Fact Sheet: RNA Sequencing and Data Analysis

What Does RNA Sequencing Do?

RNA sequencing, or RNA-Seq, is a powerful molecular biology technique that provides comprehensive insights into the transcriptome of an organism.

For instance, gene3 might showcase heightened activity in normal cells, while gene2 displays elevated expression in mutant cells. Meanwhile, gene1 exhibits consistent expression levels across both cell types. High-throughput RNA sequencing technology gauges the transcript abundance of various genes within the cells, revealing which genes are actively transcribed.

What is RNA Sequencing (RNA-Seq)? may be a useful article to learn about RNA-seq.

What Are Reads, Read Length, Read Depth and Number of Reads?

Reads, also known as downstream sequences, are sequences of nucleotide bases obtained from a sample's nucleic acid fragments analyzed by a sequencer, represented as strings like "ATCAGATA.....".

RNA-Seq reads are sequences obtained from RNA molecules in a sample, typically generated through RNA sequencing techniques. These reads represent fragments of RNA molecules and are crucial for understanding gene expression, alternative splicing, and other RNA-related processes. Similar to genomic sequencing reads, RNA-Seq reads also consist of nucleotide bases, and their analysis provides valuable insights into the transcriptome of an organism under specific conditions or treatments.

The read length denotes the number of bases in each read. For instance, when we say a read is 50 base pairs (bp) long, it means that it consists of 50 measured bases in a single sequence.

Read depth refers to the quantity of reads acquired through sequencing a sample. It's often conflated with genome sequencing coverage, which pertains to the extent of genomic regions sequenced, and sequencing depth, representing either the frequency of sequencing a single nucleotide or the average depth across all nucleotides sequenced.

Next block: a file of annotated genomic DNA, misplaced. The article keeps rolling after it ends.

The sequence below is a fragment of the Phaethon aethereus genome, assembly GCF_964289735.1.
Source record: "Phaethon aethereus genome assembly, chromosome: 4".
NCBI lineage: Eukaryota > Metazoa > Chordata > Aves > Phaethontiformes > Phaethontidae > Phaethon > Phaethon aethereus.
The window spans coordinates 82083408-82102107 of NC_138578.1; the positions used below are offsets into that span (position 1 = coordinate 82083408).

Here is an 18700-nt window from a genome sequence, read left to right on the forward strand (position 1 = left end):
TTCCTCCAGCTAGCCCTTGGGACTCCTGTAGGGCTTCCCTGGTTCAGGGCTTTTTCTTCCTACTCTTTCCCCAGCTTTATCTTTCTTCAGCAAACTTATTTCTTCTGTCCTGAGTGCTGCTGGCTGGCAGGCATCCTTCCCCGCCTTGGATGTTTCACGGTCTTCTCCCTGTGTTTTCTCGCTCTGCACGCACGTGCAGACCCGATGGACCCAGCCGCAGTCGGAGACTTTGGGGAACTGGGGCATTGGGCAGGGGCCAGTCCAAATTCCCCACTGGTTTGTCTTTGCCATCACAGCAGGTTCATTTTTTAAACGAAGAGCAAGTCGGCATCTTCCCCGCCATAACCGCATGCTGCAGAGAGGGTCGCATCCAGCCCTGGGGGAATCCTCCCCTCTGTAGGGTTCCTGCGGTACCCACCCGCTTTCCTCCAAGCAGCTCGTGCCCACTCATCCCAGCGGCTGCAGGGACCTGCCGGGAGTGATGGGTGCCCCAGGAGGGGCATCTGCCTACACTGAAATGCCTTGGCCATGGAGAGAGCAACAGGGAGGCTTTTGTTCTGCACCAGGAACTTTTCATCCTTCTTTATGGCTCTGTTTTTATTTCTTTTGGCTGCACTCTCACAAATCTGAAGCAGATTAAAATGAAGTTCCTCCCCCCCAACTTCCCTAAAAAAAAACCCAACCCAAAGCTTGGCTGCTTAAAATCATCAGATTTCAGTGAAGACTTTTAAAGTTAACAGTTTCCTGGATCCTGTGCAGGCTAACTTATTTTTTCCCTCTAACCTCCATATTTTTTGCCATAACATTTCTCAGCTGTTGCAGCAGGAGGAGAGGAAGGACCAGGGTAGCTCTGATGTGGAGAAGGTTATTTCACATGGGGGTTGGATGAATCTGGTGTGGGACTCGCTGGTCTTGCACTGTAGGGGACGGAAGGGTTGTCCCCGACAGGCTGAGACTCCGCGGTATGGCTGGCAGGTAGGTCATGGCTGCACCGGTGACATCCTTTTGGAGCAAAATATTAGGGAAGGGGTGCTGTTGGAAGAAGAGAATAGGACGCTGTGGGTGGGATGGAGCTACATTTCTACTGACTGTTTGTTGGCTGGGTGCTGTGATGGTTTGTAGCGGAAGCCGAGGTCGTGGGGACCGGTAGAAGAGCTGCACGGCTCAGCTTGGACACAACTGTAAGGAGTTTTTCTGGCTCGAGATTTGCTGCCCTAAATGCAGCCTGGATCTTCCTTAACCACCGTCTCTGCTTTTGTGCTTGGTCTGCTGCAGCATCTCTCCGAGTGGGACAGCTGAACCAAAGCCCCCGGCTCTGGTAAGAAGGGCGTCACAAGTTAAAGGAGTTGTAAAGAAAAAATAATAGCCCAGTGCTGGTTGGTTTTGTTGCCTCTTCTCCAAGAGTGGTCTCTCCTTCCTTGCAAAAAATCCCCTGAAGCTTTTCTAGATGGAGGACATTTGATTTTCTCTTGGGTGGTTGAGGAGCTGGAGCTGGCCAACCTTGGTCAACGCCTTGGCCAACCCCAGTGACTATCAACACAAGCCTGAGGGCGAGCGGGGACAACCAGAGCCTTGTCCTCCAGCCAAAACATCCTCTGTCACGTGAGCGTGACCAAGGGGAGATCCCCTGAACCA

The number of reads reflects the volume of data generated through sequencing, often expressed as entries. In the context of applications like metagenomic Next-Generation Sequencing (mNGS), the number of reads serves as a crucial metric for detecting specific pathogenic microorganisms, aiding in their characterization and quantification.

CD Genomics high-throughput RNA sequencing and library construction services enable in-depth analysis of transcriptomes. CD Genomics provides robust transcriptome research service down to single-cell input levels in high-quality samples.

Main Steps of RNA-Seq (Based on Illumina Protocol)

Step 1: RNA Extraction

The RNA from the sample of interest is extracted.

Step 2: Fragmentation of RNA

RNA molecules, typically thousands of bases long, are fragmented into smaller pieces. This fragmentation is necessary because the read length of the sequencer is limited (usually 200 to 300 bp), allowing for sequencing.

Step 3: Reverse Transcription

The fragmented RNA is reverse transcribed into complementary DNA (cDNA). Double-stranded DNA is more stable than RNA and is easier to amplify and manipulate.

Step 4: Addition of Sequencing Adapters